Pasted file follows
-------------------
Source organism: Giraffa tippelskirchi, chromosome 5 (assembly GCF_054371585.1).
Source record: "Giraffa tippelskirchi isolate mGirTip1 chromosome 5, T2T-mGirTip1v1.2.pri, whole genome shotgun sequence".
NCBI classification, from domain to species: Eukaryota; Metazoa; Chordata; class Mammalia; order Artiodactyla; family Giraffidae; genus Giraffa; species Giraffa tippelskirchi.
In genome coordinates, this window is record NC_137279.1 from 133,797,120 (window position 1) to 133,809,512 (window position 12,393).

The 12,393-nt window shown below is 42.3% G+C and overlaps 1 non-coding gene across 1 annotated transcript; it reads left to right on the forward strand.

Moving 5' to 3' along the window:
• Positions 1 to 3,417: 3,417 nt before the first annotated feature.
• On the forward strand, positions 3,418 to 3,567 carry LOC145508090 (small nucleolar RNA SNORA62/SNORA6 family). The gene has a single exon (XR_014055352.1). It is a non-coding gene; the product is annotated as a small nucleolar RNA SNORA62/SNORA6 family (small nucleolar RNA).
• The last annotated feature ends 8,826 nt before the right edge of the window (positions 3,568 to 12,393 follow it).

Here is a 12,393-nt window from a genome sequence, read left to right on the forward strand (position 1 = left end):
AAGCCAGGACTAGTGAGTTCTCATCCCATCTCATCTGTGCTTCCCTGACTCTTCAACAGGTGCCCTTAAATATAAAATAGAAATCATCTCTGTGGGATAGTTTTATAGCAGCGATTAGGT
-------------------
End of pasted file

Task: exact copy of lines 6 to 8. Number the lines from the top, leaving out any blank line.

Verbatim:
Moving 5' to 3' along the window:
• Positions 1 to 3,417: 3,417 nt before the first annotated feature.
• On the forward strand, positions 3,418 to 3,567 carry LOC145508090 (small nucleolar RNA SNORA62/SNORA6 family). The gene has a single exon (XR_014055352.1). It is a non-coding gene; the product is annotated as a small nucleolar RNA SNORA62/SNORA6 family (small nucleolar RNA).